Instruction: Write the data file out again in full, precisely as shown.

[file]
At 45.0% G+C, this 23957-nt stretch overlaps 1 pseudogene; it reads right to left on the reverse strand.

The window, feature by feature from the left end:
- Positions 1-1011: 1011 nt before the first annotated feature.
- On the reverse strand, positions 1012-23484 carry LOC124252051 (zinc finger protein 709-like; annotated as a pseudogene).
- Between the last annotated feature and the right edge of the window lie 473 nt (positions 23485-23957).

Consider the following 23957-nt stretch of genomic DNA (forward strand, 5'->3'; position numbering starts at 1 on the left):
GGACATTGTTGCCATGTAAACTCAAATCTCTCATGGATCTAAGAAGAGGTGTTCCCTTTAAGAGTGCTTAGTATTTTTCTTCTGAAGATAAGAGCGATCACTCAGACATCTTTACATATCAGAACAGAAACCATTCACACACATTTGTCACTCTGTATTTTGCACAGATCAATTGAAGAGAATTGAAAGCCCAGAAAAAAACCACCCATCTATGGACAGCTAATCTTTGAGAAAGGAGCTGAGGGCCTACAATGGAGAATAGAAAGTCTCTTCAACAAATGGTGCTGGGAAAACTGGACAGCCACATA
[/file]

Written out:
At 45.0% G+C, this 23957-nt stretch overlaps 1 pseudogene; it reads right to left on the reverse strand.

The window, feature by feature from the left end:
- Positions 1-1011: 1011 nt before the first annotated feature.
- On the reverse strand, positions 1012-23484 carry LOC124252051 (zinc finger protein 709-like; annotated as a pseudogene).
- Between the last annotated feature and the right edge of the window lie 473 nt (positions 23485-23957).

Consider the following 23957-nt stretch of genomic DNA (forward strand, 5'->3'; position numbering starts at 1 on the left):
GGACATTGTTGCCATGTAAACTCAAATCTCTCATGGATCTAAGAAGAGGTGTTCCCTTTAAGAGTGCTTAGTATTTTTCTTCTGAAGATAAGAGCGATCACTCAGACATCTTTACATATCAGAACAGAAACCATTCACACACATTTGTCACTCTGTATTTTGCACAGATCAATTGAAGAGAATTGAAAGCCCAGAAAAAAACCACCCATCTATGGACAGCTAATCTTTGAGAAAGGAGCTGAGGGCCTACAATGGAGAATAGAAAGTCTCTTCAACAAATGGTGCTGGGAAAACTGGACAGCCACATA